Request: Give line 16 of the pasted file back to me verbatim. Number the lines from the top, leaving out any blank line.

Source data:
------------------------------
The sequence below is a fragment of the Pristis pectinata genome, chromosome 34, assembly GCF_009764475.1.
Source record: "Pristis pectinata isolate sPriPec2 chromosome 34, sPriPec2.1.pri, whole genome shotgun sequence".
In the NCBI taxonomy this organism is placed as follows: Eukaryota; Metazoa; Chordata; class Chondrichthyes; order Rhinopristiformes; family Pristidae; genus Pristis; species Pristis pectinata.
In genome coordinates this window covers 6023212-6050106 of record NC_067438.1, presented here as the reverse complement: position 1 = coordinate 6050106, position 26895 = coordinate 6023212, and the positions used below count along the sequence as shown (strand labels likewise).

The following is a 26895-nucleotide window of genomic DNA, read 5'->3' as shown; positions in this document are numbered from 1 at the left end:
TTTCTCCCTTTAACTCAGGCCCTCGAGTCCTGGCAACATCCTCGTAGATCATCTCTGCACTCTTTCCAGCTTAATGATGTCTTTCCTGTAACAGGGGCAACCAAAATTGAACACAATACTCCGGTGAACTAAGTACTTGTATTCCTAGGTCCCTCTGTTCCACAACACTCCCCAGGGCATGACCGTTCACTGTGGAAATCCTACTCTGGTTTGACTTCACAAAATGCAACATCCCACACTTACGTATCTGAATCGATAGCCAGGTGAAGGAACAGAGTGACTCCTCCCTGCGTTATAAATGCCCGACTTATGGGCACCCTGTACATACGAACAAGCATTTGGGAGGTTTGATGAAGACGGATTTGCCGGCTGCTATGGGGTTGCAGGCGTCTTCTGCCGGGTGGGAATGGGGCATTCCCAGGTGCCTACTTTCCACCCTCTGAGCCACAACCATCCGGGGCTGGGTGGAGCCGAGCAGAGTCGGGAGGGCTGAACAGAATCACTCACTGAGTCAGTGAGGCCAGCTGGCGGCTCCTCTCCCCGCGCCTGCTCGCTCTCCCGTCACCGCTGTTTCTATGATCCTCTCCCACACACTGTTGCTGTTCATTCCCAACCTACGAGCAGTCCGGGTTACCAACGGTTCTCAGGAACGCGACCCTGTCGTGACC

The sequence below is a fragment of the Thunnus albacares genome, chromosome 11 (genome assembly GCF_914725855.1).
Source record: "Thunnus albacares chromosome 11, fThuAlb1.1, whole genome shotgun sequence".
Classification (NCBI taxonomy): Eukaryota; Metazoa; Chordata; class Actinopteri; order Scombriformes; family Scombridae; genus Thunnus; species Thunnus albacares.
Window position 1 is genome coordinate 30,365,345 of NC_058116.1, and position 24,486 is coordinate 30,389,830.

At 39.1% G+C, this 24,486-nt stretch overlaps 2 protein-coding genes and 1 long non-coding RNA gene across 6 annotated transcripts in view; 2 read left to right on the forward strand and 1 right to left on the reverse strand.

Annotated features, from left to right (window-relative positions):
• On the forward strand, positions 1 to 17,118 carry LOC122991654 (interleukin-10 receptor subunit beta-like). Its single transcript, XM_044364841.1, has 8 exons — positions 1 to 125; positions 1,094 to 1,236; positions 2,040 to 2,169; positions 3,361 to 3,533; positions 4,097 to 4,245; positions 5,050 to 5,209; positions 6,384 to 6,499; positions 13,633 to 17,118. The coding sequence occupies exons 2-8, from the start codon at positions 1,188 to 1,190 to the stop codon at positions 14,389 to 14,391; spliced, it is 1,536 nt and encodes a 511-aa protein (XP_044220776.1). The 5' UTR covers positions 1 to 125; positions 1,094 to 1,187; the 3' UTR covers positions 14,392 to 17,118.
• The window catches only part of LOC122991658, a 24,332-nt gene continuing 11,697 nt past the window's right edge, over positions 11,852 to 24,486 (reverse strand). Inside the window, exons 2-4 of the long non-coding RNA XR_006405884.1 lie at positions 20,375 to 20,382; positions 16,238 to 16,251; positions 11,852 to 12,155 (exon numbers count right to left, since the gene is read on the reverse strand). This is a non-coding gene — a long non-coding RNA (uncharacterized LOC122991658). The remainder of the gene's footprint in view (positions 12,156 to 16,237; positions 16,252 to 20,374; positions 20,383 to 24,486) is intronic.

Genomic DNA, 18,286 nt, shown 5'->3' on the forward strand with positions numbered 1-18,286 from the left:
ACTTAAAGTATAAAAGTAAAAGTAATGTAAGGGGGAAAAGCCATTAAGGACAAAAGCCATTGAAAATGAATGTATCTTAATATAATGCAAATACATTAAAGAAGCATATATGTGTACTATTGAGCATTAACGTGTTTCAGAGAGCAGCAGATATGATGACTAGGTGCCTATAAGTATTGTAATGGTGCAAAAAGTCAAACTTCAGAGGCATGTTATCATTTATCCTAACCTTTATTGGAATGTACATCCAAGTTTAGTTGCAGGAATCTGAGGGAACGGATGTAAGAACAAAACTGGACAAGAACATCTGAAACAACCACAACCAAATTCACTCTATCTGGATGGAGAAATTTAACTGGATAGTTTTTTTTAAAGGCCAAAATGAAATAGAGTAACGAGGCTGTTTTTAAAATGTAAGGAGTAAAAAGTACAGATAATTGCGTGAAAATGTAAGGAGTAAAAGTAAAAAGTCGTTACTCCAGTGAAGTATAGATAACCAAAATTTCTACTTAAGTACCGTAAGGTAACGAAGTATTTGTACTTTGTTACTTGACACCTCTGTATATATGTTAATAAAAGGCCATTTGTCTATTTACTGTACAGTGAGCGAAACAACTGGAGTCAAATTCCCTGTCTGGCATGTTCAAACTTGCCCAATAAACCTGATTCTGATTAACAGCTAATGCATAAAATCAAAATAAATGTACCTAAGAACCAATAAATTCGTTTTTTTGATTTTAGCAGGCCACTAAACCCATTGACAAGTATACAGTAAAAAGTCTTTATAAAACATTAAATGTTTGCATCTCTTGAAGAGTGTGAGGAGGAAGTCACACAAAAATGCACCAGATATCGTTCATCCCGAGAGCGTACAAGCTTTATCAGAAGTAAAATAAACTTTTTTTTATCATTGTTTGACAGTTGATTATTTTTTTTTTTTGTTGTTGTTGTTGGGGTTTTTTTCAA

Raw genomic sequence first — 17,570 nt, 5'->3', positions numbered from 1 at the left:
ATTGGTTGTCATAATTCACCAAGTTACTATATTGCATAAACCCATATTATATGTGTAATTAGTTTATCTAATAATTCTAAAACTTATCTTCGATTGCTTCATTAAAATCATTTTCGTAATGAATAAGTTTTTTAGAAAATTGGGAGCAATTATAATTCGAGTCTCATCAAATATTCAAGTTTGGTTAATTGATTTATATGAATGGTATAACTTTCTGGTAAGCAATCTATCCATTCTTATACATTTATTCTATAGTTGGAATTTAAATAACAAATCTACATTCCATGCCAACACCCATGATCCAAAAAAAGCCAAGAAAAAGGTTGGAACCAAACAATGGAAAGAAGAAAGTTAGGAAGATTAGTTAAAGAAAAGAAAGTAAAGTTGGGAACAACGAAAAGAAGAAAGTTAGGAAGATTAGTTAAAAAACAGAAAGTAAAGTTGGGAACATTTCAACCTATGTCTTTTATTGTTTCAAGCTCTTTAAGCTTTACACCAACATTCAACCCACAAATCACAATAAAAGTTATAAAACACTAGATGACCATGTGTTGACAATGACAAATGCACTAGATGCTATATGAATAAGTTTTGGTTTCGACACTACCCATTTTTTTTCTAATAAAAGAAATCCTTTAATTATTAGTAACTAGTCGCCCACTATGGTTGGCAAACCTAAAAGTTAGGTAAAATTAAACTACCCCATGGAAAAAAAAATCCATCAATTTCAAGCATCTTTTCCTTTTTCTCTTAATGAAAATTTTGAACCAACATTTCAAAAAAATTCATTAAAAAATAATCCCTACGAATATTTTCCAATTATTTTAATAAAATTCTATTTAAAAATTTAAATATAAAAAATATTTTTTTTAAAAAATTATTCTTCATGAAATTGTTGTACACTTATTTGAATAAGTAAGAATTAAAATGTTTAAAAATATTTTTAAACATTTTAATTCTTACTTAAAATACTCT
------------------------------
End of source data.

ACTTAAAGTATAAAAGTAAAAGTAATGTAAGGGGGAAAAGCCATTAAGGACAAAAGCCATTGAAAATGAATGTATCTTAATATAATGCAAATACATTAAAGAAGCATATATGTGTACTATTGAGCATTAACGTGTTTCAGAGAGCAGCAGATATGATGACTAGGTGCCTATAAGTATTGTAATGGTGCAAAAAGTCAAACTTCAGAGGCATGTTATCATTTATCCTAACCTTTATTGGAATGTACATCCAAGTTTAGTTGCAGGAATCTGAGGGAACGGATGTAAGAACAAAACTGGACAAGAACATCTGAAACAACCACAACCAAATTCACTCTATCTGGATGGAGAAATTTAACTGGATAGTTTTTTTTAAAGGCCAAAATGAAATAGAGTAACGAGGCTGTTTTTAAAATGTAAGGAGTAAAAAGTACAGATAATTGCGTGAAAATGTAAGGAGTAAAAGTAAAAAGTCGTTACTCCAGTGAAGTATAGATAACCAAAATTTCTACTTAAGTACCGTAAGGTAACGAAGTATTTGTACTTTGTTACTTGACACCTCTGTATATATGTTAATAAAAGGCCATTTGTCTATTTACTGTACAGTGAGCGAAACAACTGGAGTCAAATTCCCTGTCTGGCATGTTCAAACTTGCCCAATAAACCTGATTCTGATTAACAGCTAATGCATAAAATCAAAATAAATGTACCTAAGAACCAATAAATTCGTTTTTTTGATTTTAGCAGGCCACTAAACCCATTGACAAGTATACAGTAAAAAGTCTTTATAAAACATTAAATGTTTGCATCTCTTGAAGAGTGTGAGGAGGAAGTCACACAAAAATGCACCAGATATCGTTCATCCCGAGAGCGTACAAGCTTTATCAGAAGTAAAATAAACTTTTTTTTATCATTGTTTGACAGTTGATTATTTTTTTTTTTTGTTGTTGTTGTTGGGGTTTTTTTCAA